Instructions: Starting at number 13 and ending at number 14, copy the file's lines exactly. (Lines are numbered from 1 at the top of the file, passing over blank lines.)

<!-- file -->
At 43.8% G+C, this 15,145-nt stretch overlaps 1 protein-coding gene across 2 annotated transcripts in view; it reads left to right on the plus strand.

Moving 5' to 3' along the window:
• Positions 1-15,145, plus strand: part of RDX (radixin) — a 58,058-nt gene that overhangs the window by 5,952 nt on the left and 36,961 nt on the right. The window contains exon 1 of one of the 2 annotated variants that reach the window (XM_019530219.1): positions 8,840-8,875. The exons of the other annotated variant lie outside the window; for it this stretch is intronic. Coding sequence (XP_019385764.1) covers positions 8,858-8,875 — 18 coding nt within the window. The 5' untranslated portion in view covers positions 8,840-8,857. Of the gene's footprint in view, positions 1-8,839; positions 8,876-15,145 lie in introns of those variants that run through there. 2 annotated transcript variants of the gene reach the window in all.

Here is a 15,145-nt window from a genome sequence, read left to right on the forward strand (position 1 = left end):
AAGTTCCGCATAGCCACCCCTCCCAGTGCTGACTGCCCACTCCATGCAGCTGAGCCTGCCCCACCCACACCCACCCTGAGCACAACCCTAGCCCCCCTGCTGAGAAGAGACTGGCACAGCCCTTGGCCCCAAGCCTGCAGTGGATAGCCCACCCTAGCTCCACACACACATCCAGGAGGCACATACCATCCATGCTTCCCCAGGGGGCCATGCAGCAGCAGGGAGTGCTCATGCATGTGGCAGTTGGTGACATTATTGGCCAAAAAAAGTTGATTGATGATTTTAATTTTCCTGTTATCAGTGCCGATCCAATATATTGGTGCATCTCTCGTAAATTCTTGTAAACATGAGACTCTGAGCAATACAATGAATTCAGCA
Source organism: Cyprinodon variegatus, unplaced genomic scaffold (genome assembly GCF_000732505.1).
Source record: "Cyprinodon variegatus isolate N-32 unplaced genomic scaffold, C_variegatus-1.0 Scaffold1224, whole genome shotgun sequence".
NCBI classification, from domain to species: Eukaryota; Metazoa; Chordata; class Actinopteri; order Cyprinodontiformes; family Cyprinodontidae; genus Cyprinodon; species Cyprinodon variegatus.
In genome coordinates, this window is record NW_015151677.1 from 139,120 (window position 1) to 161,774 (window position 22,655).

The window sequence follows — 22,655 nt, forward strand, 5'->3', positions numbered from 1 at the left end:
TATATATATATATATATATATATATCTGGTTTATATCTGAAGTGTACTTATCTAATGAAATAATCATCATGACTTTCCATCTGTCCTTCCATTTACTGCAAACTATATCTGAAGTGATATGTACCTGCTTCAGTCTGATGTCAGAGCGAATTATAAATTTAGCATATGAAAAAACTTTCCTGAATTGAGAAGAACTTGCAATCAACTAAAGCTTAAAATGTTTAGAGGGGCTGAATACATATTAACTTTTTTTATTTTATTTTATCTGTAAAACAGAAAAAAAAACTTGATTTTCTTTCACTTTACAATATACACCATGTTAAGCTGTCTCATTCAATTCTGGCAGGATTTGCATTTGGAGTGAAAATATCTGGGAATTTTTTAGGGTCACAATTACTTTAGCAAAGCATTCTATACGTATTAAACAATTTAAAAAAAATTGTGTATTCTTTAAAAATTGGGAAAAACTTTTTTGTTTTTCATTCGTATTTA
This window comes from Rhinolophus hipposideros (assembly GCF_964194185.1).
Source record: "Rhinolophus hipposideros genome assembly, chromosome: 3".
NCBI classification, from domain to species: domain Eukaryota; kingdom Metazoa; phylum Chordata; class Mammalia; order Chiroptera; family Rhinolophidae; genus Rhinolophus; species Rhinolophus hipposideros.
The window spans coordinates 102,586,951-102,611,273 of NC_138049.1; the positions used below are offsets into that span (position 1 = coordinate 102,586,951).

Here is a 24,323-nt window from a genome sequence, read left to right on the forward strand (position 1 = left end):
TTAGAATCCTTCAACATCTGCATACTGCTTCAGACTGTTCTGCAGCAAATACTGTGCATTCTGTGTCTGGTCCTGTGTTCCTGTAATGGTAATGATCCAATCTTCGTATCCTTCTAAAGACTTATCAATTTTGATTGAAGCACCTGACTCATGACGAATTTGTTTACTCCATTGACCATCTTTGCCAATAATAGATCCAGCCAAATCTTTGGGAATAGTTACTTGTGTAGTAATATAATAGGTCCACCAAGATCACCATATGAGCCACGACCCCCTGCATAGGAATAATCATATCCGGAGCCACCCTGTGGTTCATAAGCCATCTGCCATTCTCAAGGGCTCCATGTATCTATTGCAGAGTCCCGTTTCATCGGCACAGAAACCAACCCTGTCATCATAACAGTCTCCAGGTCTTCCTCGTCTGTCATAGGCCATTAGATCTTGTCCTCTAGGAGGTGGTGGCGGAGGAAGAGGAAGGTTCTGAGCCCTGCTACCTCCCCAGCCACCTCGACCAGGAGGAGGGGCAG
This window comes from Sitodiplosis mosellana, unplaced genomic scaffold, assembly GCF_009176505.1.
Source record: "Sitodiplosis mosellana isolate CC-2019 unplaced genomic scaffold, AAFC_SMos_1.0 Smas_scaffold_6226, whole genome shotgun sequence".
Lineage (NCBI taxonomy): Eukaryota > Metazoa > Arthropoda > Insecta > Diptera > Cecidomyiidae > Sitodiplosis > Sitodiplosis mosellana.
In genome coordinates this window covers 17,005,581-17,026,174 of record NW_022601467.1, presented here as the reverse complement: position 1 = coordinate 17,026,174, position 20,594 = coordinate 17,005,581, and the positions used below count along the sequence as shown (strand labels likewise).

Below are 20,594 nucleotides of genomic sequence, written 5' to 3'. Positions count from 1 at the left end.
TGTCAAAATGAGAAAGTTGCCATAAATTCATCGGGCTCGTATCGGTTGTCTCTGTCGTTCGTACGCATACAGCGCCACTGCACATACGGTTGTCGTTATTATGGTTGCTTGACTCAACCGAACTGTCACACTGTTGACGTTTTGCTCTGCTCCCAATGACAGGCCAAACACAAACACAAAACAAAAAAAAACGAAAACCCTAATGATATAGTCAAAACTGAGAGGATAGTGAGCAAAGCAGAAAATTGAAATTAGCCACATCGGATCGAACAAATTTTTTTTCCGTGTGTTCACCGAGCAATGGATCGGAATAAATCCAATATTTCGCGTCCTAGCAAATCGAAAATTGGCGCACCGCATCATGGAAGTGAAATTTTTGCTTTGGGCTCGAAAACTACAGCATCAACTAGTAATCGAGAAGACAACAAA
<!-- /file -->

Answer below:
Source record: "Rhinolophus hipposideros genome assembly, chromosome: 3".
NCBI classification, from domain to species: domain Eukaryota; kingdom Metazoa; phylum Chordata; class Mammalia; order Chiroptera; family Rhinolophidae; genus Rhinolophus; species Rhinolophus hipposideros.